Donald Trump hints US could end ‘One China’ policy

Media captionDonald Trump says he “doesn’t want China dictating to me”

President-elect Donald Trump has questioned whether the US should continue its “One China” policy, sparking fury from Chinese state media.

Under the policy, the US has formal ties with China rather than the island of Taiwan, which China sees as a breakaway province.

This principle has been crucial to US-China relations for decades.

But Mr Trump said he saw no reason why this should continue without key concessions from Beijing.

His comments prompted an angry response from Chinese state media. An editorial in the Global Times warned him that the “One China policy cannot be traded”.

It comes after he took a phone call from Taiwan’s president, sparking a diplomatic row and a formal protest from Beijing.

It was in 1979 that the US broke formal diplomatic ties with the self-ruled island of Taiwan and switched recognition to China, ushering in a new era of deepening ties.

But even though formal diplomatic relations were broken, the US has maintained close unofficial ties with Taiwan over the years.

‘Very disrespectful’

In the interview, broadcast by Fox News on Sunday, Mr Trump said: “I don’t know why we have to be bound by a One China policy unless we make a deal with China having to do with other things, including trade.”

Chinese Foreign Minister Wang YiImage copyrightREUTERS
Image captionChinese Foreign Minister Wang Yi recently called the Trump-Tsai call a “petty trick” by Taiwan

Mr Trump also said China was not co-operating with the US on its handling of its currency, on North Korea, or on tensions in the South China Sea.

No US president or president-elect had spoken directly to a Taiwanese leader for decades. But in the Fox interview, Mr Trump said it was not up to Beijing to decide whether he should take a call from Taiwan’s leader.

“I don’t want China dictating to me and this was a call put into me,” Mr Trump said. “It was a very nice call. Short. And why should some other nation be able to say I can’t take a call?

“I think it actually would’ve been very disrespectful, to be honest with you, not taking it.”

In the same interview, Mr Trump said he “doesn’t believe” a CIA assessmentthat Russian hackers tried to sway the US presidential election in his favour.

‘Resolute battle’

His comments prompted an angry editorial in Chinese state media outlet Global Times, known for its hawkish rhetoric.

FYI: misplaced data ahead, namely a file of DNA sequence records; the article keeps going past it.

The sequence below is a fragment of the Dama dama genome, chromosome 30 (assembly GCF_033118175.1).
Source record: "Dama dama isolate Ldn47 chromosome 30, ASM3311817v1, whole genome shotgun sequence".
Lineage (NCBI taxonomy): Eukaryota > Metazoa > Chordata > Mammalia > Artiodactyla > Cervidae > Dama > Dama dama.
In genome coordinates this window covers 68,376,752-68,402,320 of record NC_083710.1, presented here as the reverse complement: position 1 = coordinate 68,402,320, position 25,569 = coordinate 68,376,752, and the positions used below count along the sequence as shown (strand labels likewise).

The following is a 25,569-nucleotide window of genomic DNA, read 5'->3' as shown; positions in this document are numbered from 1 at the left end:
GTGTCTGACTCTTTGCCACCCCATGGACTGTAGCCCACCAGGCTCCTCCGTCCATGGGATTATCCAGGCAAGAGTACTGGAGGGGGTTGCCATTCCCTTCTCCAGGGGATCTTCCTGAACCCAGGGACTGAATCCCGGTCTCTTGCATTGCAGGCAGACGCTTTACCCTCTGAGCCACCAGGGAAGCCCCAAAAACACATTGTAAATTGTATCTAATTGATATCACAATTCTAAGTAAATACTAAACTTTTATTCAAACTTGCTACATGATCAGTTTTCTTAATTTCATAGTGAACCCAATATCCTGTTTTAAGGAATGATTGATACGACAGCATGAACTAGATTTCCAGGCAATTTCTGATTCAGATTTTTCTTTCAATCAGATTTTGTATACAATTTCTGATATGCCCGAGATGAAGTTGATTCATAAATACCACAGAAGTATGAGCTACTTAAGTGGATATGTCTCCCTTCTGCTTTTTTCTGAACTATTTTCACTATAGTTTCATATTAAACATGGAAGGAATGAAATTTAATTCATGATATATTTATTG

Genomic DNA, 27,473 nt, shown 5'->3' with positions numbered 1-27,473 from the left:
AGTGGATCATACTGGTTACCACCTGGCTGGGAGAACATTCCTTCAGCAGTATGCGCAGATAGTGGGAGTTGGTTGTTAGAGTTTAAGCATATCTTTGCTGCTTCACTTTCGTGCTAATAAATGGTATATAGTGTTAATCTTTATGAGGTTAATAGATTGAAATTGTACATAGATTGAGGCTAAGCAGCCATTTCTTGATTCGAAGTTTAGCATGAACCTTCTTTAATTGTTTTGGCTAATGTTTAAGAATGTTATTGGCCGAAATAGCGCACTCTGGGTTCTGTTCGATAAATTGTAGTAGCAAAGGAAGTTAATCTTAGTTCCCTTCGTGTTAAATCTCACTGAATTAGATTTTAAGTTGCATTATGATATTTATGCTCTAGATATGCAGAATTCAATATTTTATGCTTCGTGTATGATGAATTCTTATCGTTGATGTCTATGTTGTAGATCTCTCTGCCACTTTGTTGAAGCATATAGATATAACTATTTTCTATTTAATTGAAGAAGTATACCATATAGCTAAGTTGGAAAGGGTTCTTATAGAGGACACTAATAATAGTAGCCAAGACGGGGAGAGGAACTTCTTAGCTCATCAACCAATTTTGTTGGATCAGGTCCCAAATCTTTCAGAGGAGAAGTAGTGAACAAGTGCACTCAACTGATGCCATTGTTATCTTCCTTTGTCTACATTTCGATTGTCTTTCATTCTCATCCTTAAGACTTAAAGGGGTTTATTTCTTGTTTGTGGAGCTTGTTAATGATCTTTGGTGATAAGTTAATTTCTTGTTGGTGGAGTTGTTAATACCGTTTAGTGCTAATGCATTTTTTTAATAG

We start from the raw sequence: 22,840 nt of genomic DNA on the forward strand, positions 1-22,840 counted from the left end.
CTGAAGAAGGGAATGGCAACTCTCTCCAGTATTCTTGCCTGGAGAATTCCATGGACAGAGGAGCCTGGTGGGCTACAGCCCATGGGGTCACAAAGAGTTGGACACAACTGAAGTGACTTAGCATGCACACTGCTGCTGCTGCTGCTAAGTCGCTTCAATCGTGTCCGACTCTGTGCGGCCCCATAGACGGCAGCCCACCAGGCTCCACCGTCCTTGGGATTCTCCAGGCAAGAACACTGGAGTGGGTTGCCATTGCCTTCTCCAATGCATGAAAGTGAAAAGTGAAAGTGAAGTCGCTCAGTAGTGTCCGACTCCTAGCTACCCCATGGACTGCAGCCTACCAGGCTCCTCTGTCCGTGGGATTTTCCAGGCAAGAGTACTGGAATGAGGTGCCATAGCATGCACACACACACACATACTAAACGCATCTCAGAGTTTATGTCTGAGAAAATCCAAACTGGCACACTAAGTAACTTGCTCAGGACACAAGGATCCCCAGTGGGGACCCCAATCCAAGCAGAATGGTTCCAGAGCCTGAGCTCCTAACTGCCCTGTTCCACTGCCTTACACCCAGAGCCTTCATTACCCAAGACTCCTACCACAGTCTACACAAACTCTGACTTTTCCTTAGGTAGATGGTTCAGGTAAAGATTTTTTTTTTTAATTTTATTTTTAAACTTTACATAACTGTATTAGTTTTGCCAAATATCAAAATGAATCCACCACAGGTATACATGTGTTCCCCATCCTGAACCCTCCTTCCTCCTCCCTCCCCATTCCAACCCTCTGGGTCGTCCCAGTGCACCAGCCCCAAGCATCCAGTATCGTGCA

Titled “Mr Trump please listen clearly: The One China policy cannot be traded”, it labelled Mr Trump’s move “a very childish rash act” and said he needed “to humbly learn about diplomacy”.

It also called for a strong response, saying: “China must resolutely battle Mr Trump, only after a few serious rebuffs then will he truly understand that China and other global powers cannot be bullied.”

This file photo taken on November 10, 2016 shows a man buying a newspaper featuring a photo of US President-elect Donald TrumpImage copyrightAFP/GETTY IMAGES
Image captionChina is closely watching Mr Trump’s transition to president

China has so far been restrained in its official responses to Mr Trump, choosing instead to stress the importance of Sino-US ties.

Its foreign ministry has said it would not comment on his tweets, although it has labelled the Trump-Tsai phone call a “petty trick” by Taiwan.


Outlines of a strategy? Analysis by John Sudworth, BBC News, Beijing

Well it’s not as if Donald Trump didn’t tell us he was going to be tough on China.

Now, though, we are getting what looks like the outline of a strategy: the use of Taiwan as a bargaining chip.

It’s a bold – some would say reckless – gambit, given that for China there is nothing vaguely negotiable about the island’s status.

So far, at each stage – from Mr Trump’s campaign rhetoric, to his protocol-breaching phone call with the Taiwanese president – China has been measured in its response, daring to hope that it has all been based on bluster or miscalculation.

That may now begin to change, with the blow-hard state-run tabloid, The Global Times, true to form in being the first to up the ante, with the talk of retaking Taiwan by force, or of arming America’s foes.

We’ll know soon enough whether Beijing’s official rhetoric will follow suit.

Read more:

What’s behind the China-Taiwan divide?

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gabugo

Author, Pastor, Development and Valuation Surveyor, CEO LandAssets Consult Ltd., Publisher, The Property Gazette.

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